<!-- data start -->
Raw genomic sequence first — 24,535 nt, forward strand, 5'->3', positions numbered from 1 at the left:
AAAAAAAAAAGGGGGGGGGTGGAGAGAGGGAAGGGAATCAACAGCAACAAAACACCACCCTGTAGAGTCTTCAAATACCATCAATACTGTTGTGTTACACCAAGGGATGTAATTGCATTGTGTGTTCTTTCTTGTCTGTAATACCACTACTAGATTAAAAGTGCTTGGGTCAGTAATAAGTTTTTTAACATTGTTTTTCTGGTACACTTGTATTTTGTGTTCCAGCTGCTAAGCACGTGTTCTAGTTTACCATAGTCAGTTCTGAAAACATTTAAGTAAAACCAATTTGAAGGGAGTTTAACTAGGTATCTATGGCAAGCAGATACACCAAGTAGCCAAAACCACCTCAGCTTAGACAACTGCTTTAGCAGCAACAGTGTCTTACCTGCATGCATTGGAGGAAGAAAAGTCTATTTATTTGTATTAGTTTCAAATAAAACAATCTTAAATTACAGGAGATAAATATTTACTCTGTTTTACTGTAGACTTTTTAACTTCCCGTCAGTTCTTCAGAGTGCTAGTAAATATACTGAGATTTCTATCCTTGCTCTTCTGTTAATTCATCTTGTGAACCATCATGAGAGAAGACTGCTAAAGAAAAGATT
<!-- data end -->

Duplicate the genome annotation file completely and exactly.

Raw genomic sequence first — 24,535 nt, forward strand, 5'->3', positions numbered from 1 at the left:
AAAAAAAAAAGGGGGGGGGTGGAGAGAGGGAAGGGAATCAACAGCAACAAAACACCACCCTGTAGAGTCTTCAAATACCATCAATACTGTTGTGTTACACCAAGGGATGTAATTGCATTGTGTGTTCTTTCTTGTCTGTAATACCACTACTAGATTAAAAGTGCTTGGGTCAGTAATAAGTTTTTTAACATTGTTTTTCTGGTACACTTGTATTTTGTGTTCCAGCTGCTAAGCACGTGTTCTAGTTTACCATAGTCAGTTCTGAAAACATTTAAGTAAAACCAATTTGAAGGGAGTTTAACTAGGTATCTATGGCAAGCAGATACACCAAGTAGCCAAAACCACCTCAGCTTAGACAACTGCTTTAGCAGCAACAGTGTCTTACCTGCATGCATTGGAGGAAGAAAAGTCTATTTATTTGTATTAGTTTCAAATAAAACAATCTTAAATTACAGGAGATAAATATTTACTCTGTTTTACTGTAGACTTTTTAACTTCCCGTCAGTTCTTCAGAGTGCTAGTAAATATACTGAGATTTCTATCCTTGCTCTTCTGTTAATTCATCTTGTGAACCATCATGAGAGAAGACTGCTAAAGAAAAGATT